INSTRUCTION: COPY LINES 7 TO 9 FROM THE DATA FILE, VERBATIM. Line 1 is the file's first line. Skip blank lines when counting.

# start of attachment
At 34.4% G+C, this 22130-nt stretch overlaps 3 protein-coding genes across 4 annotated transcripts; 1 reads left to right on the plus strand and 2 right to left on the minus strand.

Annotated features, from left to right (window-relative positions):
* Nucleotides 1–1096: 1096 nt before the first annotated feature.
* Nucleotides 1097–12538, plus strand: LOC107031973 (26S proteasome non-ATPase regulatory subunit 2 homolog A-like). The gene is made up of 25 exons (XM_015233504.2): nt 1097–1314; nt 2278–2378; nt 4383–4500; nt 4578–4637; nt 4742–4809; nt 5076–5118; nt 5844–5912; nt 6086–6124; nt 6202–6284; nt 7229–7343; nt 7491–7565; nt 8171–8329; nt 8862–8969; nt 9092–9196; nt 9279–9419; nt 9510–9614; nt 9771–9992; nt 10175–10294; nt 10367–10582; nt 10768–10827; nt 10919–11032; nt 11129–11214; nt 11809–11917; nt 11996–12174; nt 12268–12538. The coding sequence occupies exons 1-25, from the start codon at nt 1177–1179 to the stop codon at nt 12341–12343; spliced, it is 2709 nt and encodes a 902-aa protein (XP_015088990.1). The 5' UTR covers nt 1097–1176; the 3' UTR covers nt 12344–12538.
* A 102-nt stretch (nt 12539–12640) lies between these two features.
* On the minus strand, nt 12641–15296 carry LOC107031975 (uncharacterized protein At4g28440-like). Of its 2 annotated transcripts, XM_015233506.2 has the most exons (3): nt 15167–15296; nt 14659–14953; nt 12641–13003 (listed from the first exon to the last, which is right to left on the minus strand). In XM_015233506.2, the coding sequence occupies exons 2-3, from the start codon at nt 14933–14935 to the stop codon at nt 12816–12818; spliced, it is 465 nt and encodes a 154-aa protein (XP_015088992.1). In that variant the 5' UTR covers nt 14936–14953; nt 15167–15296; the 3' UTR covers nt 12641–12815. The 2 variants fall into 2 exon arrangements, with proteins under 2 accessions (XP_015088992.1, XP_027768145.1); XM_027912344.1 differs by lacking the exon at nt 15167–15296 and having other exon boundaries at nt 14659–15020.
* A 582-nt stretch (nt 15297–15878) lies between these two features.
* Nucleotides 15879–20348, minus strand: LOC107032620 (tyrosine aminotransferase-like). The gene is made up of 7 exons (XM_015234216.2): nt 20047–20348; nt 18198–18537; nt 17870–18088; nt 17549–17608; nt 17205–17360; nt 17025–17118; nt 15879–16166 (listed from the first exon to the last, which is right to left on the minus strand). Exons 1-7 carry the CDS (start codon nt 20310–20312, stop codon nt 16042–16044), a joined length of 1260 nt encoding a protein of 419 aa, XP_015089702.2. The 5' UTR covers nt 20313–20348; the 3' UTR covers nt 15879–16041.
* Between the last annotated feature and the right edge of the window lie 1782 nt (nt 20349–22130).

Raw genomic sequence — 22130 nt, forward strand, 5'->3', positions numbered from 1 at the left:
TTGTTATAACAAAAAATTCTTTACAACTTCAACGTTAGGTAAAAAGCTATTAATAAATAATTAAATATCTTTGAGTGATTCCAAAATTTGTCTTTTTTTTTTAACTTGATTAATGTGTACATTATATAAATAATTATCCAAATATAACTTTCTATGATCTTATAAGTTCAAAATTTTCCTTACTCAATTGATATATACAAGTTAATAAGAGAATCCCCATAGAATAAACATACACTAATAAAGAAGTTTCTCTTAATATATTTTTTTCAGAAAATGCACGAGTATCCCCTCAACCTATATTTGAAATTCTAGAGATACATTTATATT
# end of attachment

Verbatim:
* A 582-nt stretch (nt 15297–15878) lies between these two features.
* Nucleotides 15879–20348, minus strand: LOC107032620 (tyrosine aminotransferase-like). The gene is made up of 7 exons (XM_015234216.2): nt 20047–20348; nt 18198–18537; nt 17870–18088; nt 17549–17608; nt 17205–17360; nt 17025–17118; nt 15879–16166 (listed from the first exon to the last, which is right to left on the minus strand). Exons 1-7 carry the CDS (start codon nt 20310–20312, stop codon nt 16042–16044), a joined length of 1260 nt encoding a protein of 419 aa, XP_015089702.2. The 5' UTR covers nt 20313–20348; the 3' UTR covers nt 15879–16041.
* Between the last annotated feature and the right edge of the window lie 1782 nt (nt 20349–22130).